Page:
For Seton Hill students and professors, iPads open new paths

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Katie Fritsch, 22, of Allison Park, was one of 300 students to graduate earlier this month from Seton Hill University in Greensburg.

Soon, she will begin a career in graphic design. But she is already among an elite group attracting national attention as the first class at Seton Hill and one of the first universities in the country to use iPads in the classroom.

The university gave each of its 1,850 students a 10-inch touch screen iPad and a 13-inch MacBook Pro laptop this school year.

Ms. Fritsch saw how the iPad helped students in her classes.

"In my art history class, we could look up 40,000 images of paintings on our iPads," she said, "and it had a zoom-in feature that even let you see the brush strokes on the painting. Then you could get more online background on the painting or artist, too."

"In my calculus class, we could use a 2-D and 3-D design program on the iPad," she said. "That saved students from buying an additional device, and we got better designs on the iPad, too," she said.

Students usually can choose whether to take their iPad or laptop to class. Ms. Fritsch used the more powerful MacBook in her advanced graphic design classes. But the smaller, lighter iPad was more convenient to carry for many students since it weighs only 1.5 pounds.

Mary Spataro, director of the Center for Innovative Teaching at the university, said the integration went well.

"Students embraced the device, and a majority of the faculty was very receptive, too.

"We did a survey and found that 66 percent of the students said they used their iPad at least daily," she said.

Dennis Jerz, an English professor, said the iPad helped his freshmen students do the kind of research that isn't usually required.

"In my American Literature class, students were reading a poem," Mr. Jerz said. "One of them asked me what a word meant, and I told them, 'Look it up.' That's so easy on the iPad, and that was the last time a student asked me for the definition of a word. The technology empowered them to look it up."

He also remembers a poignant class at sunset, when students were using their iPads to read Ralph Waldo Emerson's essay "Nature," where the author discusses how the beauty of nature causes humans to look into their souls.

Mr. Jerz glanced out the window and saw a fiery-red setting sun.

The students were immersed in reading the text on their iPads, but when they finally looked up they gasped at the sunset's beauty. Mr. Jerz turned out the classroom lights, and the students continued to read the essay on their illuminated iPads -- and reflect on the beauty of nature at the same time.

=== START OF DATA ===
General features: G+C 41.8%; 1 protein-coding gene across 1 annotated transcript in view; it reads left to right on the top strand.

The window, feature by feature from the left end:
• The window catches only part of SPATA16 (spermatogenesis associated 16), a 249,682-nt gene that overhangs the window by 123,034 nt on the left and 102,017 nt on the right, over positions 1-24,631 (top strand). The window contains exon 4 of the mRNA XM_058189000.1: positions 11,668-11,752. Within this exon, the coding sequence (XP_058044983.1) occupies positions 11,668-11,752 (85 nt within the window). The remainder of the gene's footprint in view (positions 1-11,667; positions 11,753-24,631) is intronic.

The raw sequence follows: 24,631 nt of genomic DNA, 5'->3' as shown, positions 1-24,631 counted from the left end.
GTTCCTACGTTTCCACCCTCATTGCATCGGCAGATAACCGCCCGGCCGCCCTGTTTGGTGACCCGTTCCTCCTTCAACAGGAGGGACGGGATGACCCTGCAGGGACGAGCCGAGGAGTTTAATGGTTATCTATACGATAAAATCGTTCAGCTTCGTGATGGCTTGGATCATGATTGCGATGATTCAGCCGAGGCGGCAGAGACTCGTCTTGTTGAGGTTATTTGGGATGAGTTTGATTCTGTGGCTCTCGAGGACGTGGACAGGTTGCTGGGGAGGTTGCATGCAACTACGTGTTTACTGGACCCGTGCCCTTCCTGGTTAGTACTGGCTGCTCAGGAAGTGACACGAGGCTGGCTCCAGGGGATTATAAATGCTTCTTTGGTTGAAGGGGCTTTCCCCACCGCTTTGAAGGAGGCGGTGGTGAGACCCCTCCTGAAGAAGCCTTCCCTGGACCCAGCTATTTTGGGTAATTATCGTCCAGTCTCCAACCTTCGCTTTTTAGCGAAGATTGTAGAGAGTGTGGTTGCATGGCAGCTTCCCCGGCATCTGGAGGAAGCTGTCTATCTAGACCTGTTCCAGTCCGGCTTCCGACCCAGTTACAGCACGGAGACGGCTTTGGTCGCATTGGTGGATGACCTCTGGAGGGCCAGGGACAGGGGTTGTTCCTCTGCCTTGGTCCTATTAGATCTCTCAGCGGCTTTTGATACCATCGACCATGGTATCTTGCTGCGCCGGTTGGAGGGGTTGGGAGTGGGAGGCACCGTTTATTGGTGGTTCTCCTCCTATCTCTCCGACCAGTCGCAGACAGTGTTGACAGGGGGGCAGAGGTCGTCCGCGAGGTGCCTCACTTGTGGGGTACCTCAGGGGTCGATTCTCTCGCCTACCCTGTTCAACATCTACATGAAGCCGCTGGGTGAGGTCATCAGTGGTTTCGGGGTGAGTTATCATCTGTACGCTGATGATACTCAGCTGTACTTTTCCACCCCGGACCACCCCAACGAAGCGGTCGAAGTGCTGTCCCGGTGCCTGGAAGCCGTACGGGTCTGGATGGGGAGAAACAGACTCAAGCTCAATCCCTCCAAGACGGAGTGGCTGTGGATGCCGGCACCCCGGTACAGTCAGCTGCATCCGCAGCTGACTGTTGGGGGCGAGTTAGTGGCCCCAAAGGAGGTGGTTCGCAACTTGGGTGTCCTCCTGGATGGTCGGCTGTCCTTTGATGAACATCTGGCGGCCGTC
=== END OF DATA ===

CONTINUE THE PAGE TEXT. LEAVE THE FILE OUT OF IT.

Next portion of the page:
The iPad touch screen can become a keyboard, so students can easily take notes in class or write a 500-word essay on it, Ms. Spataro said. They aren't ideal for writing long documents or having several windows open at the same time, but they are great for accessing the Internet and highlighting portions of an article.

Still, the iPad doesn't replace all college textbooks.

"The publishing world still has to catch up for that," Mr. Jerz said. "Not all the textbooks we use are available online." But many e-books are available, and some publishers also allow students to lease e-books.

"The faculty often give their students the option of using an e-book," Ms. Spataro said.

Mr. Jerz said that during the first week of school, students used their iPad to access Amazon's preview of the opening chapters of a required book, in case they decided not to take the class.

Mr. Jerz said the iPad has also increased communication between faculty and students.

"I can email a student in class and know that they have immediate access to that email," he said.

"Before we got the technology, we had students who told us they rarely checked their campus email."

Of course, the iPad, like a cellphone, can be a classroom distraction, too.

Students can surf the Internet or check their personal email in class, just as they can with smart phones or cell phones at other schools.

"College students have to make a choice," Ms. Fritsch said. "They are paying for their education, so it's their choice to take advantage of the opportunity."

Ms. Fritsch was student government president and used the iPad often to take notes and communicate with other students by email.

"I just cleaned out some big binders of papers after three years in office," she said. "And I was thinking, 'How did I function with all these?' It's so much easier to pull up an agenda on the iPad."

Integrating the iPad into the classroom didn't happen overnight at Seton Hill.

The university upgraded its computer network and used a Title III federal education grant designed to increase student retention rates to help implement the program.

Ms. Spataro said the faculty underwent extensive training before the school year began and faculty will continue to revisit the best uses for the technology.

Most of the 90 teachers and many of the part-time instructors at the university utilized the new equipment.

The university also provided continual tech support throughout the year, whenever a glitch with the new equipment or network occurred.

"The daily support was almost as important as the new equipment," Mr. Jerz said.

But there's no doubt the iPads changed the face of many classrooms this year.

University administrators have received many inquiries this year about their use of the iPads, as well as national media attention.

Ms. Spataro said officials met last week with Pittsburgh-based Education Management Corp., parent company to the Art Institute and other educational schools, to explain how they are using the technology.

"A lot of schools are experimenting with it in smaller, pilot programs, too," Ms. Spataro said.

Debra Duncan, freelance writer; .


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